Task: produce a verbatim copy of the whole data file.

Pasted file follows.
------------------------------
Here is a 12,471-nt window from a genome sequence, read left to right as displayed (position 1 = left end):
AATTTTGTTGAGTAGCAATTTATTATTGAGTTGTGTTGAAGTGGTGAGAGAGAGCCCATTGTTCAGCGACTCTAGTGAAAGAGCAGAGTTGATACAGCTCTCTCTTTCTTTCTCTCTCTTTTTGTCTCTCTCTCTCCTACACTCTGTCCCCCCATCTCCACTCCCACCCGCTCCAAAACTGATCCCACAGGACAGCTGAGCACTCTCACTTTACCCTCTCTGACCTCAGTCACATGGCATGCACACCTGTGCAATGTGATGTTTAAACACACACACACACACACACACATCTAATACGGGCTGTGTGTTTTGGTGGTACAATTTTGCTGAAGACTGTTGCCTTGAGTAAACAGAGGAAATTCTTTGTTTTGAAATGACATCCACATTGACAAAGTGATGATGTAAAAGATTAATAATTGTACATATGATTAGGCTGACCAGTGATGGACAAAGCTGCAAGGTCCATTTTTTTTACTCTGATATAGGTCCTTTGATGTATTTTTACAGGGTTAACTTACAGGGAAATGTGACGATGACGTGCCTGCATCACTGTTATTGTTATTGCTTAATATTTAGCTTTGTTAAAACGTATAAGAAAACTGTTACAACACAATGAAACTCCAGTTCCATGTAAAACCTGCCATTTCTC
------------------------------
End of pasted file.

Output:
Here is a 12,471-nt window from a genome sequence, read left to right as displayed (position 1 = left end):
AATTTTGTTGAGTAGCAATTTATTATTGAGTTGTGTTGAAGTGGTGAGAGAGAGCCCATTGTTCAGCGACTCTAGTGAAAGAGCAGAGTTGATACAGCTCTCTCTTTCTTTCTCTCTCTTTTTGTCTCTCTCTCTCCTACACTCTGTCCCCCCATCTCCACTCCCACCCGCTCCAAAACTGATCCCACAGGACAGCTGAGCACTCTCACTTTACCCTCTCTGACCTCAGTCACATGGCATGCACACCTGTGCAATGTGATGTTTAAACACACACACACACACACACACATCTAATACGGGCTGTGTGTTTTGGTGGTACAATTTTGCTGAAGACTGTTGCCTTGAGTAAACAGAGGAAATTCTTTGTTTTGAAATGACATCCACATTGACAAAGTGATGATGTAAAAGATTAATAATTGTACATATGATTAGGCTGACCAGTGATGGACAAAGCTGCAAGGTCCATTTTTTTTACTCTGATATAGGTCCTTTGATGTATTTTTACAGGGTTAACTTACAGGGAAATGTGACGATGACGTGCCTGCATCACTGTTATTGTTATTGCTTAATATTTAGCTTTGTTAAAACGTATAAGAAAACTGTTACAACACAATGAAACTCCAGTTCCATGTAAAACCTGCCATTTCTC